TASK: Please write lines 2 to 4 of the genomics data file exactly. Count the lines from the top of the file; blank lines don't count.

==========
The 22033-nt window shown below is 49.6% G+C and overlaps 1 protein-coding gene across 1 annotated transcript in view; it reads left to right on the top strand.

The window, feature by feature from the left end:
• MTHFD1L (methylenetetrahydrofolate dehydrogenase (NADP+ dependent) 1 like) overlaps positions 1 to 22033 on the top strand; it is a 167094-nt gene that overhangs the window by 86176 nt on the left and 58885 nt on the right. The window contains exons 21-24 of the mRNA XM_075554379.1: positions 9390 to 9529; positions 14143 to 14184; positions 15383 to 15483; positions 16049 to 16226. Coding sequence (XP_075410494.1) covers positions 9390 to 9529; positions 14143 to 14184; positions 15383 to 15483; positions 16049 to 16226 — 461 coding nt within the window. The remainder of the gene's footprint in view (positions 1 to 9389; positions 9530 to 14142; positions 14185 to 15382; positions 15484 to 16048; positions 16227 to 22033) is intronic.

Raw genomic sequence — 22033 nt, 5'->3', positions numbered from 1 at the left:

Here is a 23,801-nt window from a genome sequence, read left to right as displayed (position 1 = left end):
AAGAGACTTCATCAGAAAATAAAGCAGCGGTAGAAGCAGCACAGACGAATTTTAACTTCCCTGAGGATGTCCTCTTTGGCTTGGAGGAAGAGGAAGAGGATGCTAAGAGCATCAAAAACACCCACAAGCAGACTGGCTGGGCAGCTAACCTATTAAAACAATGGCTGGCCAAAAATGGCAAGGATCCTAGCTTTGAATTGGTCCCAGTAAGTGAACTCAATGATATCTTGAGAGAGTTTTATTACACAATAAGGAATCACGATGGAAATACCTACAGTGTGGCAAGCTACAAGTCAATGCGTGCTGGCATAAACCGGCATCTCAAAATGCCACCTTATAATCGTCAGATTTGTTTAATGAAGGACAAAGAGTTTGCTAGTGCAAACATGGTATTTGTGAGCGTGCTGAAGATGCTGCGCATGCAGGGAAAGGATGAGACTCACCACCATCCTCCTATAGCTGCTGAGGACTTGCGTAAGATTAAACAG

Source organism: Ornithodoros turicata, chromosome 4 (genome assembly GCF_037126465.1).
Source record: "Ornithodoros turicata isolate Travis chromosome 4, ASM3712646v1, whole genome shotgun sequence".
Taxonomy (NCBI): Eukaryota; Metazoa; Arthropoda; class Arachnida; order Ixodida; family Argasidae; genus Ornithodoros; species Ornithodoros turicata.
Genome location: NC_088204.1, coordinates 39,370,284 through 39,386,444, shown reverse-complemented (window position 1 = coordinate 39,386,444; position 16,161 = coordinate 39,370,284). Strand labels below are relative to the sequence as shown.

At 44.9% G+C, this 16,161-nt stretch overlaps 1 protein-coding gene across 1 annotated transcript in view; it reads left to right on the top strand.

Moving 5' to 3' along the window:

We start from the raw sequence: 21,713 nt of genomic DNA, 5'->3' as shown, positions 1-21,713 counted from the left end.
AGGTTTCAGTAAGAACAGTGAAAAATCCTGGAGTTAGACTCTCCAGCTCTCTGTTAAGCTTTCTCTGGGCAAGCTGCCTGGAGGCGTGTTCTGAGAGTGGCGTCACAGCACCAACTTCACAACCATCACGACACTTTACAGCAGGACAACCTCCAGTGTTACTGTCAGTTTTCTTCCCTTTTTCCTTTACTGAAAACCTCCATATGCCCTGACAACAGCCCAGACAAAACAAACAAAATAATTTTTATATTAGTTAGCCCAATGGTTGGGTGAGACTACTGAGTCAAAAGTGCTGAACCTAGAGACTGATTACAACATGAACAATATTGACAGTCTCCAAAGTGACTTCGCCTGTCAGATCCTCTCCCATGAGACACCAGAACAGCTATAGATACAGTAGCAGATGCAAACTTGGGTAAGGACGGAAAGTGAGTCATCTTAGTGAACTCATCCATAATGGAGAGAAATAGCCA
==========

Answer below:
The window, feature by feature from the left end:
• MTHFD1L (methylenetetrahydrofolate dehydrogenase (NADP+ dependent) 1 like) overlaps positions 1 to 22033 on the top strand; it is a 167094-nt gene that overhangs the window by 86176 nt on the left and 58885 nt on the right. The window contains exons 21-24 of the mRNA XM_075554379.1: positions 9390 to 9529; positions 14143 to 14184; positions 15383 to 15483; positions 16049 to 16226. Coding sequence (XP_075410494.1) covers positions 9390 to 9529; positions 14143 to 14184; positions 15383 to 15483; positions 16049 to 16226 — 461 coding nt within the window. The remainder of the gene's footprint in view (positions 1 to 9389; positions 9530 to 14142; positions 14185 to 15382; positions 15484 to 16048; positions 16227 to 22033) is intronic.

Raw genomic sequence — 22033 nt, 5'->3', positions numbered from 1 at the left: